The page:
Help wanted: Cities scramble to fill public works positions as hurricane season heats up


PORTSMOUTH, Va. ( WAVY) — Isabel was less than a category 1 hurricane when it hit Hampton Roads in 2003, but the wind and torrential rain were enough to produce the largest power outage in the history of Dominion Energy. The region’s evacuation route, Interstate 64 west, was underwater and many families were forced to evacuate their homes.

“I know I was without power for two weeks and people were still putting that debris out and clearing roads,” said Robin McCormick, a spokesperson for the City of Hampton.

As the Atlantic Ocean continues to heat up this hurricane season, a heavy truck that’s part of the public works fleet rolls along the streets of Hampton bearing a magnetic sign of the times. The sign says “We are hiring” for the department of public works, which currently has 22 open positions.

(Photo courtesy: City of Hampton)

“We have the videos up, we have the mini billboards, we have giant magnets on our trash trucks that are like huge to get the word out that we are hiring,” said McCormick.

Hampton has a 14% shortage of people who work drainage, an 18% shortage for traffic control, and an 8% shortage for solid waste workers.

Hampton is hiring, but so are contractors working on the Hampton Roads Bridge-Tunnel and other major projects. The competition for skilled workers is fierce.

Hampton has cross-trained other employees who will backfill vacancies in the Public Works Department in the event of significant damage from a storm or other disaster.

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“They are crucial before a storm they are the ones who go out clean storm drains that tend to clog up they are the ones who prepare to get things ready to make sure ditches are cleaned out to try to prevent that flooding and afterward they are the ones to pick up all that storm debris,” said McCormick.

However, the issues extend beyond just Hampton.

“There’s just a shortage of skills trade people in the country and especially here in Hampton Roads,” said McCormick.

Kim Lee, a spokesperson for the City of Newport News, said the city currently has 69 vacancies in Public Works out of 335 budgeted full-time positions. That averages out to about a 20% vacancy rate.

Lee continued: “The openings are across several divisions/functions in Public Works including solid waste, stormwater, street maintenance, and stormwater, with a concentrated number of vacancies in solid waste. Despite these vacancies, service levels have not been significantly impacted. Our dedicated employees have been working hard to maintain citizen services, with some personnel being reassigned to different divisions and/or working overtime to minimize any impacts this shortage has on our citizens.”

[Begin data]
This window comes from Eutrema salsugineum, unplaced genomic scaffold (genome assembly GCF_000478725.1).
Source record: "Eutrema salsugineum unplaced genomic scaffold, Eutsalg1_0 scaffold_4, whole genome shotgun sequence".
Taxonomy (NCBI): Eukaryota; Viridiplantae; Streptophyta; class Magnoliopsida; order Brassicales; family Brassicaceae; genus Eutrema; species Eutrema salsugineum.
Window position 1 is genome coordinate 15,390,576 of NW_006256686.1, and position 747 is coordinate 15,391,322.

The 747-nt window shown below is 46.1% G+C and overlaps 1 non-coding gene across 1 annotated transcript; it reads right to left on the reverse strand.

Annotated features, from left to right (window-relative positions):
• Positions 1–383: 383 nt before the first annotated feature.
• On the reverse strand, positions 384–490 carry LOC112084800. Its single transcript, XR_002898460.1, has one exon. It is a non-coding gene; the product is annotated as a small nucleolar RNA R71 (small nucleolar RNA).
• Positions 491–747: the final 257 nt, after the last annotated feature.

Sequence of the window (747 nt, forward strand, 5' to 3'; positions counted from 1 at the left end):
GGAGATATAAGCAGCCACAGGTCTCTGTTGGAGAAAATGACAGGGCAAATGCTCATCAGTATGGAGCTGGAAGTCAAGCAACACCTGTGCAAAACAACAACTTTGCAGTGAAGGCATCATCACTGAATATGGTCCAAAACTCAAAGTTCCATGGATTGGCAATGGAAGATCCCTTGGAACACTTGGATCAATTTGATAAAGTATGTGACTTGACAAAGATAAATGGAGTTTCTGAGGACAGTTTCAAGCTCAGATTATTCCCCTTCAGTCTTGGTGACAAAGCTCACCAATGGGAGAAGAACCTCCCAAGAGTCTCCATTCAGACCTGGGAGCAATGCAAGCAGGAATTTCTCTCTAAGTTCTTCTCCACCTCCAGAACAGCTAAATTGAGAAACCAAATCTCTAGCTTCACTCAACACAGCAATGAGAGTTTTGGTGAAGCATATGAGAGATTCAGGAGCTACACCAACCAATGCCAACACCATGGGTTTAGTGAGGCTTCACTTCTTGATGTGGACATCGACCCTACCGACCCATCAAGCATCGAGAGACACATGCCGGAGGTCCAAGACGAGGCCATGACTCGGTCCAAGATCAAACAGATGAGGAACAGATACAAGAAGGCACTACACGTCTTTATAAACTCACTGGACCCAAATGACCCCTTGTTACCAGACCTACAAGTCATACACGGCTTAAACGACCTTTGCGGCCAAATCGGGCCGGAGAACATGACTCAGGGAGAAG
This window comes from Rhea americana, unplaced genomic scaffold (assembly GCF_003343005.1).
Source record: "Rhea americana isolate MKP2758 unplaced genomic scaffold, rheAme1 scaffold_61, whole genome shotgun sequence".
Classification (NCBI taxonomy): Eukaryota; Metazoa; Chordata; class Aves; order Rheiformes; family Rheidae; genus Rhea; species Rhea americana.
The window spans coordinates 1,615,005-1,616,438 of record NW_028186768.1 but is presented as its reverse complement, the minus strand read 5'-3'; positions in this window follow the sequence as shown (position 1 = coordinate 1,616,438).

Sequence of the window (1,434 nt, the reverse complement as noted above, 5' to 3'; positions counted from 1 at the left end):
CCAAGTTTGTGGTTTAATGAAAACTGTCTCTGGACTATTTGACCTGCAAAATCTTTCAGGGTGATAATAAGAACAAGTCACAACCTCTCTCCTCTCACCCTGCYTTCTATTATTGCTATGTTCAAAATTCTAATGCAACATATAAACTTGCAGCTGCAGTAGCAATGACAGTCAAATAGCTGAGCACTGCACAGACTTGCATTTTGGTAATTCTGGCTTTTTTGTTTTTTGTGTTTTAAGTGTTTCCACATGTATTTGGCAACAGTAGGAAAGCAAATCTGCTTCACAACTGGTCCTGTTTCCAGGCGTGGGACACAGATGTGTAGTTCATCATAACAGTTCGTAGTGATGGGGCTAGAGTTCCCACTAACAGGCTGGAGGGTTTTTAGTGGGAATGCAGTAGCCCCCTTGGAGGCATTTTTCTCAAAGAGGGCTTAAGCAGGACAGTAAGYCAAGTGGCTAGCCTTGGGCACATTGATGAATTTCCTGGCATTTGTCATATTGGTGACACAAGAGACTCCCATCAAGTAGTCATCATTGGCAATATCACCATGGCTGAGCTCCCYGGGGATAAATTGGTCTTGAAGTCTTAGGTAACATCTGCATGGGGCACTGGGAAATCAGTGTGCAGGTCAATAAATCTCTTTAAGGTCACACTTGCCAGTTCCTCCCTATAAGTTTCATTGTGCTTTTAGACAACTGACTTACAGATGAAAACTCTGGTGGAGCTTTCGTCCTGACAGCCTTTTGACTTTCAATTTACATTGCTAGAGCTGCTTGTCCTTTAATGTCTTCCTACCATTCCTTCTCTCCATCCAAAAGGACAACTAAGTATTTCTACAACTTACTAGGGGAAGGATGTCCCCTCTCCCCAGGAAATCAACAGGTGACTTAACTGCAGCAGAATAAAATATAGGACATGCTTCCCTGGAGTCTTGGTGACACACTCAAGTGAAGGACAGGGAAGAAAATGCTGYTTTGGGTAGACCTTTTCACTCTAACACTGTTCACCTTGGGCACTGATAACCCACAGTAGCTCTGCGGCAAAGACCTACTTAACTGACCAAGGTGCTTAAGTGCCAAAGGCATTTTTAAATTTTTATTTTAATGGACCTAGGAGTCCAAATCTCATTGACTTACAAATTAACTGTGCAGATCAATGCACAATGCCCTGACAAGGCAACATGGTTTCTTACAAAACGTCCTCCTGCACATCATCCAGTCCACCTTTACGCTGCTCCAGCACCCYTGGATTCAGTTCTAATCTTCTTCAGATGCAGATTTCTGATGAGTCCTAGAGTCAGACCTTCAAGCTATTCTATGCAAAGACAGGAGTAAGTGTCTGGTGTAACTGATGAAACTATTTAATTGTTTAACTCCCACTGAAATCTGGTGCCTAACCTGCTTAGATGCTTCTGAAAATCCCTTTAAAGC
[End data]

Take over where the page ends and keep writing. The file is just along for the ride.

“We are currently recruiting for construction maintenance workers for our Public Works, Waterworks and Parks, Recreation & Tourism departments. Like other organizations, we are having some challenges recruiting workers who have a CDL. To help in that effort, we are now offering CDL training through one of our vendors to ‘skill-up’ employees for those positions.”

Drew Lankford, a spokesperson for the City of Virginia Beach, also said the city is facing numerous vacancies. They amount to more than 14%.

Lankford said: “The City of Virginia Beach hiring page on its website currently shows that there are 127 open positions within the multiple divisions of Public Works which normally has 860 employees.  While we have experienced some recent successes in hiring, there are some positions that remain difficult to fill.  The department works diligently to meet the expectations of our citizens, but ultimately, some elements of our mission are taking longer than we would prefer. The department has sought to limit any impacts through the strategic use of contracted services and labor, where feasible.”

“While some of these hiring issues are more recent in nature, certain positions, such as engineers, mechanics, and CDL operators have existed for a while, within many localities.  We continue to work with City Administration and Human Resources to fill these difficult positions and strive continuously to provide the level of service that our citizens have come to expect.”

Heath Covey, a spokesperson for the City of Chesapeake, issued the following information:

  • 498 total positions in Public Works; 104 vacant positions, a vacancy rate of nearly 21%.
  • There are 30 vacancies of 79 funded Equipment Operator positions, a vacancy rate of nearly 38%
  • There are 28 vacancies of 64 Waste Management positions (various classifications), a vacancy rate of nearly 44%

Covey continued: “Vacancies in key Public Works positions, including Waste Management Workers and Operators, and Equipment Operators, have resulted in impacts to service delivery in Chesapeake, as well as an increased reliance on contract support, which comes at higher costs.

“For example, due to staffing shortages in the Waste Management Division, Public Works recently suspended the scheduled collection of bulk waste in order to prioritize collection of residential trash can collection, which is the Department’s most critical line of business.

“Though we have since reinstated bulk waste collection, the City will continue to monitor staffing levels and make appropriate operational changes to ensure we can deliver our most important core services to residents.

“Additionally. staffing shortages in our Operations Division, which includes Streets & Highways and Stormwater maintenance functions, have forced the increased reliance on contractors to perform some maintenance functions (i.e. roadway repairs, drainage ditch maintenance, etc.).”

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